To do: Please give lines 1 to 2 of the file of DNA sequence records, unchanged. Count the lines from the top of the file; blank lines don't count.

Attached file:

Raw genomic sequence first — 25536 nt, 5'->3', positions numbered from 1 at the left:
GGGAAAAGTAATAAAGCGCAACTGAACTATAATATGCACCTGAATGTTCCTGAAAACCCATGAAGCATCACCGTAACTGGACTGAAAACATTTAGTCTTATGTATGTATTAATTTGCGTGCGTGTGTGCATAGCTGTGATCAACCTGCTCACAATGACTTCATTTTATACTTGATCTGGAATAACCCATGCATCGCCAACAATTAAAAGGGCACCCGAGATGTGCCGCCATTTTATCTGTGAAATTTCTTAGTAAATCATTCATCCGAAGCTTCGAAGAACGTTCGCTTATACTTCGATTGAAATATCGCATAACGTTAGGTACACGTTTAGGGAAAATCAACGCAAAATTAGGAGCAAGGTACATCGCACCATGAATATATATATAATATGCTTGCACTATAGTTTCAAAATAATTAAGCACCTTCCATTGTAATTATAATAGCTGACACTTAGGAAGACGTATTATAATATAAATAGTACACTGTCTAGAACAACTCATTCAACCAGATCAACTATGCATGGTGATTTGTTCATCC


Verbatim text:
Raw genomic sequence first — 25536 nt, 5'->3', positions numbered from 1 at the left:
GGGAAAAGTAATAAAGCGCAACTGAACTATAATATGCACCTGAATGTTCCTGAAAACCCATGAAGCATCACCGTAACTGGACTGAAAACATTTAGTCTTATGTATGTATTAATTTGCGTGCGTGTGTGCATAGCTGTGATCAACCTGCTCACAATGACTTCATTTTATACTTGATCTGGAATAACCCATGCATCGCCAACAATTAAAAGGGCACCCGAGATGTGCCGCCATTTTATCTGTGAAATTTCTTAGTAAATCATTCATCCGAAGCTTCGAAGAACGTTCGCTTATACTTCGATTGAAATATCGCATAACGTTAGGTACACGTTTAGGGAAAATCAACGCAAAATTAGGAGCAAGGTACATCGCACCATGAATATATATATAATATGCTTGCACTATAGTTTCAAAATAATTAAGCACCTTCCATTGTAATTATAATAGCTGACACTTAGGAAGACGTATTATAATATAAATAGTACACTGTCTAGAACAACTCATTCAACCAGATCAACTATGCATGGTGATTTGTTCATCC